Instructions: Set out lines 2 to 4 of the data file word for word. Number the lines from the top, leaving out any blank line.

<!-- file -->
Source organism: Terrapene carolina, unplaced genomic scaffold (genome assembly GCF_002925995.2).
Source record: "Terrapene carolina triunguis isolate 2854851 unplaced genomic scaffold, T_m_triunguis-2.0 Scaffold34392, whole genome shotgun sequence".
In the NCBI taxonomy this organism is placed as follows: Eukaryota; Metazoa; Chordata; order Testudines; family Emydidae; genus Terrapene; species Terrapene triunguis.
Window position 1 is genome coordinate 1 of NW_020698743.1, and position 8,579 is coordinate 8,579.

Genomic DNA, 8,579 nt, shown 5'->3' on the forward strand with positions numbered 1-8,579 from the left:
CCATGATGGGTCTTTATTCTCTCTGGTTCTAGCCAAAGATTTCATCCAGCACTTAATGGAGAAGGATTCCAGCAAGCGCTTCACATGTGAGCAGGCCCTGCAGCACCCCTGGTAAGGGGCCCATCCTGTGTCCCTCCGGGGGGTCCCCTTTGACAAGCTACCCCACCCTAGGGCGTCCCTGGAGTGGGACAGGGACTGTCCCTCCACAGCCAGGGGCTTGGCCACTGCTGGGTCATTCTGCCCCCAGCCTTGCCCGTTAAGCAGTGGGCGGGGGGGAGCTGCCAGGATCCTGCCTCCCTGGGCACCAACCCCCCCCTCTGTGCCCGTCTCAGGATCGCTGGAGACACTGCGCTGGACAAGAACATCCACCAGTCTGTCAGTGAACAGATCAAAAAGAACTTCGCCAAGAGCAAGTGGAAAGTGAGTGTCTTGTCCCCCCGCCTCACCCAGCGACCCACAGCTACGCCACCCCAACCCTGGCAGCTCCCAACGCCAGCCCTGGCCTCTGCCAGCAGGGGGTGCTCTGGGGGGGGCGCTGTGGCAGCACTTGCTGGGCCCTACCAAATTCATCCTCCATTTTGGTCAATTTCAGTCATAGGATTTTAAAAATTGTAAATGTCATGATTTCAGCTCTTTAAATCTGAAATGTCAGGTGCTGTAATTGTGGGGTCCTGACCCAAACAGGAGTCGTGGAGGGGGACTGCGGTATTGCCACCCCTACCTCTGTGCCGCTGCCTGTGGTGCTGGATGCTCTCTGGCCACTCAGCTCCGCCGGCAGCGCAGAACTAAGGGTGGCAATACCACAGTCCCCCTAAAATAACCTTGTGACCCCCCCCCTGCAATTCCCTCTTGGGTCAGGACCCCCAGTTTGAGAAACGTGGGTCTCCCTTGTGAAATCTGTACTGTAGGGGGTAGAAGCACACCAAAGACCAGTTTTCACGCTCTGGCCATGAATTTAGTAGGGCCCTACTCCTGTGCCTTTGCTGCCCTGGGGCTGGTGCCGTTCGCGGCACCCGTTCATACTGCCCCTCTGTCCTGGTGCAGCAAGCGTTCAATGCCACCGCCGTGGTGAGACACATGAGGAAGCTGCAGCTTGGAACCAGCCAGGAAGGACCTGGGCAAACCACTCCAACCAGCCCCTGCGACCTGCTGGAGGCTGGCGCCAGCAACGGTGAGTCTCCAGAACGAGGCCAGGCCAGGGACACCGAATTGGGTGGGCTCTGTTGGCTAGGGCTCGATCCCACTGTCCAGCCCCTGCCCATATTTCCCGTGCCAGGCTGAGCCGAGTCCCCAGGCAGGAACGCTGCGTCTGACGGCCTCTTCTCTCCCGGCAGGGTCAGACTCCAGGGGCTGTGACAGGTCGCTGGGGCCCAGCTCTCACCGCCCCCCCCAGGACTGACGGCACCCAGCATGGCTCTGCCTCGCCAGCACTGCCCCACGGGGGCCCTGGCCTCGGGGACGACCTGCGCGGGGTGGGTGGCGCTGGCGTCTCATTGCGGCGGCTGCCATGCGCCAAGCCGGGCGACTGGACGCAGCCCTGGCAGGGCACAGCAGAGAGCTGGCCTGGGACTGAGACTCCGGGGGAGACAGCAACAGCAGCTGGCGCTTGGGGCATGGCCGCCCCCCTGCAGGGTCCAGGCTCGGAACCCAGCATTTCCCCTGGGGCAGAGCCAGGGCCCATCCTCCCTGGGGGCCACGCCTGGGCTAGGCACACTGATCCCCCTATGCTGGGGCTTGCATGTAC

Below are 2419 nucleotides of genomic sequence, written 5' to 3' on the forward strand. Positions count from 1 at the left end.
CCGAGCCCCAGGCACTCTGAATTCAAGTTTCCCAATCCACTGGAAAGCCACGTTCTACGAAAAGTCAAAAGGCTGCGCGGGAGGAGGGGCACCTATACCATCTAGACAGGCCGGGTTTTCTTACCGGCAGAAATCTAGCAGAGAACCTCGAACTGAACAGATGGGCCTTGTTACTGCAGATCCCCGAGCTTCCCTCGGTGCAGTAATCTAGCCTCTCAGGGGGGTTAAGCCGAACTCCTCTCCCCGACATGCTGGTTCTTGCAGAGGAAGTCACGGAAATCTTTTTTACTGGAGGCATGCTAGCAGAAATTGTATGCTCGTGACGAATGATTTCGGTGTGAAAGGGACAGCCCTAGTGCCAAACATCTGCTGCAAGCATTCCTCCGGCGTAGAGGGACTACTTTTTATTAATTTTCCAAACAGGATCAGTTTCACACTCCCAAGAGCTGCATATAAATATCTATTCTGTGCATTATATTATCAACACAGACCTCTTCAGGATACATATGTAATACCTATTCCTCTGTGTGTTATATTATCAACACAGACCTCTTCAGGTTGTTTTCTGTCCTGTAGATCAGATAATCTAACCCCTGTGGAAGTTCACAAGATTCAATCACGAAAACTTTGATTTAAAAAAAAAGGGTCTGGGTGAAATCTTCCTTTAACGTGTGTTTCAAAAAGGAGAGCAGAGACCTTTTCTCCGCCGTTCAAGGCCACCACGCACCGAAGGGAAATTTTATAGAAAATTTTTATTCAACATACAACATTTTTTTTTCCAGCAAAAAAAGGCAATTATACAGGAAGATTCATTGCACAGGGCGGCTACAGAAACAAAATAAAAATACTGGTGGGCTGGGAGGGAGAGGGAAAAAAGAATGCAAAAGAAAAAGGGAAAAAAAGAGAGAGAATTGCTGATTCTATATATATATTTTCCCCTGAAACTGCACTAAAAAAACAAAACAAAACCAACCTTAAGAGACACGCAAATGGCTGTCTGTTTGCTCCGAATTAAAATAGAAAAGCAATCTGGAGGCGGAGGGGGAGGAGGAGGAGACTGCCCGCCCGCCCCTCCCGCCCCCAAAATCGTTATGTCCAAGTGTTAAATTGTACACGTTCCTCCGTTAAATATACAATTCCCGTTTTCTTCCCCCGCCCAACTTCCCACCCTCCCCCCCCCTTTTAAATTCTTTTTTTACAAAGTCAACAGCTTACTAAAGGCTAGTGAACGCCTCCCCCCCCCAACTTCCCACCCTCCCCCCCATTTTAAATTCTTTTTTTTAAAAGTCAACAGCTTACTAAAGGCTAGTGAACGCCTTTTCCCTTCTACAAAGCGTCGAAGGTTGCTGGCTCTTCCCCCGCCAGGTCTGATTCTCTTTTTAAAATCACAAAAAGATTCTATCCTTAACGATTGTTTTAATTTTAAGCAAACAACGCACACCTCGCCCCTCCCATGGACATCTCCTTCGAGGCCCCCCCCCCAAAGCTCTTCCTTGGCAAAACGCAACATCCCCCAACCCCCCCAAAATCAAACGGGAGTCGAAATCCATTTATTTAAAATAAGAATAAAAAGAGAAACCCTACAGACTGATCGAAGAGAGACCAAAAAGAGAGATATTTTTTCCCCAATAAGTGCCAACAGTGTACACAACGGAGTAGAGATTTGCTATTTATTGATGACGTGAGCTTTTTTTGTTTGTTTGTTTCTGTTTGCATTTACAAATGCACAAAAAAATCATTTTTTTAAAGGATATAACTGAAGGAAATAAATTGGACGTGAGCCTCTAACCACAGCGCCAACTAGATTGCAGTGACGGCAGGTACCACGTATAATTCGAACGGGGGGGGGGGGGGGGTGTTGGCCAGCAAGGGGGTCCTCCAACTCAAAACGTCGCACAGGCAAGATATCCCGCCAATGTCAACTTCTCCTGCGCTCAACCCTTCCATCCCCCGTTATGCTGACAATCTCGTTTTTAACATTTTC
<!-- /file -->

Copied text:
Source record: "Terrapene carolina triunguis isolate 2854851 unplaced genomic scaffold, T_m_triunguis-2.0 Scaffold34392, whole genome shotgun sequence".
In the NCBI taxonomy this organism is placed as follows: Eukaryota; Metazoa; Chordata; order Testudines; family Emydidae; genus Terrapene; species Terrapene triunguis.
Window position 1 is genome coordinate 1 of NW_020698743.1, and position 8,579 is coordinate 8,579.